According to your Twitter feed, you’ve taken your advertising to the skies this summer with a Cape May Brewing banner pulled by a plane! What was behind this unique choice of promotion and where should we be craning our necks to see it?

Telling our story and sharing our love of craft beer is really important to us. We like to tell that story in a way that reflects our quirky and creative sides. There are many ways we make ourselves known and this summer we experimented with a new medium: banner planes.

Growing up watching the banner planes fly past while sitting on the beach have always captured my attention. It’s such a typical Jersey Shore icon that it was natural for us to give it a try. It’s a fun way to interact with our customers and those who don’t even know we exist. It’s also noteworthy that I’m a pilot, so I’m apt to vote for anything involving airplanes.

The lucky taproom and event employees at Cape May Brewing get hands-on brewing experience as part of their training. How does this enhance their ability to better serve your customers?

Every employee gets what we call a brew day no matter what you do at the brewery. Making fun and exciting beer is at the center of what we do and I want everyone to share in that experience. Additionally, every employee gets to design a beer that will be served in the taproom and offered to our accounts. You’ll see beers like Maggie’s Day Off or Brian’s Geek Out. Maggie and Brian are both employees who have their own different ideas on what type of beer to make. We allow everyone to participate in that excitement, which gives a sense of pride and ownership. And that’s just the beginning.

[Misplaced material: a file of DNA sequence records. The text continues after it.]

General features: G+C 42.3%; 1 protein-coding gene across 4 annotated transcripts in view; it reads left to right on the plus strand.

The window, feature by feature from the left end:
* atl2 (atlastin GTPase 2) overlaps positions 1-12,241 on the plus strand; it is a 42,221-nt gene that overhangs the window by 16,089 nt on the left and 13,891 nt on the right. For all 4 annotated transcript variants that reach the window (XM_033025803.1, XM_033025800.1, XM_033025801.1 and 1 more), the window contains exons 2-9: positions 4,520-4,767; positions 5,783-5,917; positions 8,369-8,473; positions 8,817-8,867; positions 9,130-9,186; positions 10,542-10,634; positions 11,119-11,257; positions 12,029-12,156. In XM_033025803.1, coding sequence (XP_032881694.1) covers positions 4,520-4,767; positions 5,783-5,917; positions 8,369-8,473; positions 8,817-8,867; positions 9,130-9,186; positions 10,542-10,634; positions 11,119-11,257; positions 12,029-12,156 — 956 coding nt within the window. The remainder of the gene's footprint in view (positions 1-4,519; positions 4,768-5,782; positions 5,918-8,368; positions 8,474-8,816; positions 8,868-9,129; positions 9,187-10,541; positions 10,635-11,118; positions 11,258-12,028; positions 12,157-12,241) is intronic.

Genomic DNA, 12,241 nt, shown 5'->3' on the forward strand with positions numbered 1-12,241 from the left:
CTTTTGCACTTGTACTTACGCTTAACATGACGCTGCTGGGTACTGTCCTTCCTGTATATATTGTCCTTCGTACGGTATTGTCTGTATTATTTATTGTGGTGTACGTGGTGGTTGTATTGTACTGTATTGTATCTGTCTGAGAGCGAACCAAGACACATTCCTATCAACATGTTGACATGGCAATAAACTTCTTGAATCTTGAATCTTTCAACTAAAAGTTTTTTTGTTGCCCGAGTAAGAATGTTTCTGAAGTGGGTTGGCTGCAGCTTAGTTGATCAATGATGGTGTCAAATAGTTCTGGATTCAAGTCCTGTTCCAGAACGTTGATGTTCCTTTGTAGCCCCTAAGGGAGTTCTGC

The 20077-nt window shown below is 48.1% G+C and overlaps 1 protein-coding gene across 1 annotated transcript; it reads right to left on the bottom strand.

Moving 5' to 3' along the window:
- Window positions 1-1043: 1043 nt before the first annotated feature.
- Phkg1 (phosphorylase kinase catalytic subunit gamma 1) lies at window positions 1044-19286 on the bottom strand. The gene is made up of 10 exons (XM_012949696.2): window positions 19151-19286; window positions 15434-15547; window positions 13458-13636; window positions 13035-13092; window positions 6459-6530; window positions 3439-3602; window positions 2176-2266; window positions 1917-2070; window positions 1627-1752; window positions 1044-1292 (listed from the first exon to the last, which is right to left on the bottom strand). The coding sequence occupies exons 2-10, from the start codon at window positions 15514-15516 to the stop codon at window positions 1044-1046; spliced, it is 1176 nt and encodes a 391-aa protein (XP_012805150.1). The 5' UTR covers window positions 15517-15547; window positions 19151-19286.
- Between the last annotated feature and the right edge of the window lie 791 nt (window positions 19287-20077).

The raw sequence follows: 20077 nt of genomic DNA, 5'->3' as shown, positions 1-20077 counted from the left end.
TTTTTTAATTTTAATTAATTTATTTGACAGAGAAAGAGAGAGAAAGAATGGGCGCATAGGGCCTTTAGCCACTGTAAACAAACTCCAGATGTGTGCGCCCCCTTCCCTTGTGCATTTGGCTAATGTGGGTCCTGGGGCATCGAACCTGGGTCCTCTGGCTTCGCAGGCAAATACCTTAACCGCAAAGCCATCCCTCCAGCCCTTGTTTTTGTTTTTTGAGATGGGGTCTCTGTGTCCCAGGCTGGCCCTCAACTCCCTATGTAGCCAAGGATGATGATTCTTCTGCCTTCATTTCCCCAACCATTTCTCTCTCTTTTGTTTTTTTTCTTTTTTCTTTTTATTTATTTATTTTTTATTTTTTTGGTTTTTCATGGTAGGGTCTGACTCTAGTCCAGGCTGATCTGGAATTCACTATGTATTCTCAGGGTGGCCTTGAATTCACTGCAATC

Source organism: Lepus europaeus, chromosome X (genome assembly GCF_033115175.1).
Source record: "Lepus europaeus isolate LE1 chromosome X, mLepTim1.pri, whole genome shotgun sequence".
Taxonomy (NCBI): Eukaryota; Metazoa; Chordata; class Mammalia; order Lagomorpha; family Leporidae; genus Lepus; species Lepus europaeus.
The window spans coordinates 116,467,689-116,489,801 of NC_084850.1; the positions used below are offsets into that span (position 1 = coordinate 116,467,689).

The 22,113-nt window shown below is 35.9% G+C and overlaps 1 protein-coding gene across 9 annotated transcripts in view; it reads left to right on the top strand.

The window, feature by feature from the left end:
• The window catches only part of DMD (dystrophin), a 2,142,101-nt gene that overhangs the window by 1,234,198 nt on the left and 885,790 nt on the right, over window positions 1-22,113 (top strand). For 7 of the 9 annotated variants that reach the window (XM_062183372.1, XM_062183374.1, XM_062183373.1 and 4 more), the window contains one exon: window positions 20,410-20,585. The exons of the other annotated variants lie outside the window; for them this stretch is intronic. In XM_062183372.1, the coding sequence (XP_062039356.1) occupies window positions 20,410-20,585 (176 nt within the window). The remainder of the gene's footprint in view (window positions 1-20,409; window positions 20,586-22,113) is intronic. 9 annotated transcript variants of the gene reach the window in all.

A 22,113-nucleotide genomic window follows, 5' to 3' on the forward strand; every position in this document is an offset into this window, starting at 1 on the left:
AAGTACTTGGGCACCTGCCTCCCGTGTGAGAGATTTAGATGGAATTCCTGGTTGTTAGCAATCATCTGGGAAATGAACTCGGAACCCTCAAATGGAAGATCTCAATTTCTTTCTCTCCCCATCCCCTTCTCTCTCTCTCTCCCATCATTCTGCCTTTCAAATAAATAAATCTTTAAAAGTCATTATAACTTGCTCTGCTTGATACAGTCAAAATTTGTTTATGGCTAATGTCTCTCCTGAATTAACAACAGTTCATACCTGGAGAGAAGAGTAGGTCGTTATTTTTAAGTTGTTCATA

We spend a lot of time, money and energy on training our staff so that they know everything we know about beer and we make it fun. This allows our customers to be able to have the best experience possible with the brewery, whether that be in the taproom or at one of our accounts. Everyone who works with us is an ambassador of Cape May Brewery no matter where they go, and people who engage will know it.

What beers are you drinking lately, and what local breweries are getting your attention?

I’m drinking Troegs Troegenator while I write this. I really enjoy trying beers I haven’t tried. It’s exciting to see what brewers are doing all over the region. Flying Fish, Kane and Carton always put out a top-notch beer and they’ve been my go to brews.

I’ve always been inspired by Short’s Brewery in Michigan. I love the variety and quality of the beer they produce. That and they only distribute in Michigan. Way cool.

What events are on the horizon for Cape May Brewing Company?

I’ve been working with Jesse Prall from Dogfish/Delaware Brewers Guild on planning Brews by the Bay on September 6th. It’s a unique beer event that has not been done before.